Bob the late-night talkback radio host is taking your calls on the open line about the issues of the day that matter to you, and our next caller is Gene. Gene wants to ask Bob a riddle. Bob doesn’t get it. Moving right along: Peter is next on the line. Peter also wants to ask Bob a riddle. Bob doesn’t know the answer, but Peter won’t tell him! Perplexed, Bob takes Phyllis’ call and asks her Peter’s riddle, but Phyllis just wants to hear Gene’s riddle again…
Dick Without A Hole
was inspired by my love for the genteel stupidity of talk radio in Adelaide
in the 1980s. The hosts craved the urgency and confrontation of shock jocks in other parts of the world but everyone in Adelaide, announcers and callers alike, were just too nice to carry it off. I still have a few cassettes of some of the better sessions, particularly the 9pm to midnight shift when the demographic got drunk and doddery.
This playful little dance of fumbled verbal exchanges and missed punchlines comes from one of those surviving tapes. Set to a cheerful, semi-funky shuffle, our four protagonists juggle the two dud gags back and forth, never grasping them yet never quite letting them drop. I find that their shared confusion in joke-telling gives a satisfying sense of mystery to this simple yet intractable form of social interaction. Their ritual is consecrated by the hallowed incantation of Messrs Kennedy and Gray, the two Magi of mid-seventies Australian comedy
Dick Without A Hole
made its public debut at John Beagles’ and Graham Ramsay’s Museum Magogo
in Glasgow, 1999. After that it toured to PB Gallery in Melbourne, and was revived in 2002 for the Piped Music
series at The Physics Room
in Christchurch – more specifically, in the toilets of The Physics Room.
Now with the mp3 player of your choice, you too can enjoy Dick Without A Hole
in the comfort of your own toilet. For best results, leave it playing on a continuous loop.
…”I shouldn’t be surprised if one day I met my mother, I hope I shall; but I should if I met my father.”
He presses fiercely forward, his neat white teeth with their graceful absence of set or spread ambushed beneath the bristles of the squalid cavalier moustache, as the father-son motif crops up, with savage appeals from its stage-tomtoms.
“I consider the father a side-show a mere bagatelle – they are like the reason, overrated and not essential at all, that is the fathers – the male at all if it comes to that.”
He laughs, clearing up the atmosphere. Exit Fathers like a cohort of witches, turning tail at sight of the bristling righteous phalanx of incestuous masculine matrons, with hittite profiles, hanging out like hatchets just clear of the chest, Eton-cropped, short stout necks firmly anchored in asthmatic lungs, with single eyeglasses, and ten diamond corking-pins representing the decaceraphorous beast of the deliverance. They guard the child-herds. Revolutionary cockades bouquet’d with spatulate fig-leaves, symbolic of absolute divorce anti-family son-love and purple passion, dissimulate their abdominal nudity. Pullman barks fiercely: he is the gelded herd-dog. He barks at the heels of the Fathers, bearded despotic but now despatched.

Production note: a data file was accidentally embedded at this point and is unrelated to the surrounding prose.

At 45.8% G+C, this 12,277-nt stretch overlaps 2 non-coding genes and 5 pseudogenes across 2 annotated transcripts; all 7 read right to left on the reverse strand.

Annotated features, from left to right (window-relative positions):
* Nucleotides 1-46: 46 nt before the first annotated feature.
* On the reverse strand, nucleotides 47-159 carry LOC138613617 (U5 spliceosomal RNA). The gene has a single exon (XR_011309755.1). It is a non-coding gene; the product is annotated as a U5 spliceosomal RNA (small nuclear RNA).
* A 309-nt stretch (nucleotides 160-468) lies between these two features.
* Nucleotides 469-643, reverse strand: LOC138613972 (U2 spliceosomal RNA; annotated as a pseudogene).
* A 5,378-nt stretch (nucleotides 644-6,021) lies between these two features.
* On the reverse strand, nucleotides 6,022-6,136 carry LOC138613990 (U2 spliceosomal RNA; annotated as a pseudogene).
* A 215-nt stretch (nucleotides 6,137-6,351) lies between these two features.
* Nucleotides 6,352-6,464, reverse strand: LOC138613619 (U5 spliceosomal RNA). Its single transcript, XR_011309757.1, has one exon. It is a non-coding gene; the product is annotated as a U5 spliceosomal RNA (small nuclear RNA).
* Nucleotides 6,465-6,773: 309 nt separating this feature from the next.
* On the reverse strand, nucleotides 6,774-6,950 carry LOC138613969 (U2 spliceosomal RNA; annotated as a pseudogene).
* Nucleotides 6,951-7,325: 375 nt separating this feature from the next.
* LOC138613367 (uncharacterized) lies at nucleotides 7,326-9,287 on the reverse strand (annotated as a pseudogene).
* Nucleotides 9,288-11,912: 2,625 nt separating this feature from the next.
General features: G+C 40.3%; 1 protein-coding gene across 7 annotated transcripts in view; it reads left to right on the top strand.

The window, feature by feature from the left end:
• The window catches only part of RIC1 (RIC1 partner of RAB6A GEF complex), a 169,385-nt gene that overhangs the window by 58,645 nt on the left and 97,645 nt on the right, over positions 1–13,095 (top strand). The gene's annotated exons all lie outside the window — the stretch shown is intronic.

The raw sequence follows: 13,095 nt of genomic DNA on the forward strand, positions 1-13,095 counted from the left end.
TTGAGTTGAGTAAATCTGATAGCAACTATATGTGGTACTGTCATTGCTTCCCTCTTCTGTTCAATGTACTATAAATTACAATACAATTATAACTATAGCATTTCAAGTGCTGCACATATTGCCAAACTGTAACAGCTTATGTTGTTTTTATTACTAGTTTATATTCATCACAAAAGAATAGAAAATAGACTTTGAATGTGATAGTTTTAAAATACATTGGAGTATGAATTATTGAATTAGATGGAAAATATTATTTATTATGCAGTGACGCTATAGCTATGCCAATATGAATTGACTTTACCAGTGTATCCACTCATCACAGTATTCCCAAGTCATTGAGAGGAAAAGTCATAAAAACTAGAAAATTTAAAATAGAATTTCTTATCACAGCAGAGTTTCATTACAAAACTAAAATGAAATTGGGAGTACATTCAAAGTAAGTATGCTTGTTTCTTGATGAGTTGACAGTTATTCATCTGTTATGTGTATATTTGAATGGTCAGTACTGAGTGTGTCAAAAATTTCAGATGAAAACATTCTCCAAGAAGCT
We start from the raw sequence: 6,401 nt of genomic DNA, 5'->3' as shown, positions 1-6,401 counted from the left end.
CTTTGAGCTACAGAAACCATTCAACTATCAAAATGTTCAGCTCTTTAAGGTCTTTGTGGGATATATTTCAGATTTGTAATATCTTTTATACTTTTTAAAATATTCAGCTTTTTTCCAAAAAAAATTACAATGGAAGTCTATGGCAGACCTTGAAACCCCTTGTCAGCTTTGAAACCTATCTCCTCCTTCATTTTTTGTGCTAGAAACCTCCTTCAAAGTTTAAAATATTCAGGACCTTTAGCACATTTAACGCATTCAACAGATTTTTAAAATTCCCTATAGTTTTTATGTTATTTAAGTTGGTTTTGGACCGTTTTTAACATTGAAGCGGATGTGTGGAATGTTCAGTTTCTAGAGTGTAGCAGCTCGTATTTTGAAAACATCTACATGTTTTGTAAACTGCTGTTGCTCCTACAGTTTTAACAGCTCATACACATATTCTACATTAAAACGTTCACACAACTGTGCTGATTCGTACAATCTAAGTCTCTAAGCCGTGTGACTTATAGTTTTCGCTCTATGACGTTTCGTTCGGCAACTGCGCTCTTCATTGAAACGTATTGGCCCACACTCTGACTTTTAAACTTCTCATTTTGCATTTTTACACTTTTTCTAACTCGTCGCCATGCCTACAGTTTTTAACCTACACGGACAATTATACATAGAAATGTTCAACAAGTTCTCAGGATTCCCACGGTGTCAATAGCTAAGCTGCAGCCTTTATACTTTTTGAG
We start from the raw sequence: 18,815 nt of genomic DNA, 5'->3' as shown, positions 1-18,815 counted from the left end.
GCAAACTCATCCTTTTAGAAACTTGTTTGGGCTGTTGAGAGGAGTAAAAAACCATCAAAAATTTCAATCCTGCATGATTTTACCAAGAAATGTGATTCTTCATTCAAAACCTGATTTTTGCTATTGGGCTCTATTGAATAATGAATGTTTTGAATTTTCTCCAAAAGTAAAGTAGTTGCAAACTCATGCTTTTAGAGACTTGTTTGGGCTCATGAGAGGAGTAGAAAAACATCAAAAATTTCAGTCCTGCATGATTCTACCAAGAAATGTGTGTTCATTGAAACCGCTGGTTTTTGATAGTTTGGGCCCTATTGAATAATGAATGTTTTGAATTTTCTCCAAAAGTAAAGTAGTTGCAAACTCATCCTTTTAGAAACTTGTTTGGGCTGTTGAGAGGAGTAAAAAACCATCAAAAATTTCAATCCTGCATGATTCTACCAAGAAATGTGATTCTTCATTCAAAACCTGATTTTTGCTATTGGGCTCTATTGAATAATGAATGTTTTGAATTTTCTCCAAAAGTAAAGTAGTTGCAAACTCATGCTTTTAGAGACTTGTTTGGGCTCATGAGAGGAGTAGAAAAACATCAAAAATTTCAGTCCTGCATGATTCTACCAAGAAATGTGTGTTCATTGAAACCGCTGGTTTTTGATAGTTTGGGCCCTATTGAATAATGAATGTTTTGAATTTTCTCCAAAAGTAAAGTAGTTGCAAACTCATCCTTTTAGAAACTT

“You don’t find it slightly intoxicating?”
Enter unobserved at the other extremity of the stage a small select chorus of stealthy matronly papas. They applaud as one man, community-singing the national anthem of the New Babel jazzed. They take up their position in the nursery modestly as regards The Average, with caressing eyes like head-lights of Santa Claus doing his rounds. Sweetly handwashing they stand aside, retiring Big Businessmen. Featuring as their spokesman, a super-shopwalker offers meat-pale sunkist fleshings of celanese silk stuffed with chocolates, crossword-puzzles, tombola-tickets for crystal-sets, and free-passes for war-films, to the million-headed herd of tiny tots of all ages but one size.
“I think it’s perfectly splendid discipline. I’m never quite certain myself, if it’s a pukka White Man’s policy. There’s the other fellow to be considered even if he’s a mere pawn or peon.”
Kipper, who is currently
traipsing wading around Indochina
, briefly stayed at my house last year. She started reading my copy of The Autobiography of Alice B. Toklas
, then slipped it into her bag one day to take to work, forgetting that it was her last day and she was heading straight from the office to Heathrow to catch a flight to Australia.
I never, ever lend books to people, no matter how good a friend they might be. Good intentions cut no ice with me. Therefore, I consider it nothing short of a miracle that I got the book back, some months later. On its journey halfway round the world in a handbag it did, however, suffer a little wear and tear.
(Left, before; right, after.)
I hate losing books. I know it’s easy enough to find another cheap secondhand paperback of the Stein novel, but I had a particular soft spot for this copy because a previous owner had left a letter between the pages. In this case, I was less anxious to get the book than the letter returned, because it’s a beauty.
It was bought at Lloyd’s in Brisbane (stamped with the bookshop’s name on the flyleaf) and had been previously owned by a Cathy Daly. She presumably owned it before Gerard Lee, because her name’s on the flyleaf while his rather passive-aggressive claim to ownership is tucked away on page six. This G. Lee is evidently the Gerard who authored the enclosed letter, when he passed it on to a friend called Lynne. I think this just beats another favourite find
for best piece of found writing I’ve discovered to date.
Here’s Alice. Not bad but it palls in part; when the war’s on.
I’m nervous again, leaving today for the big place.
(I suppose you want to know my latest emotional response – I think about you sometimes, tenderly and I think you occupy a certain space in my undermind as I go busily about)
I’m feeling better.
Went to some dirty movies yesterday, (knew the box office girl) they weren’t very nice. This is the end of the page. Gerard X
It’ll be good to get back. Take care of your body and Stephens too!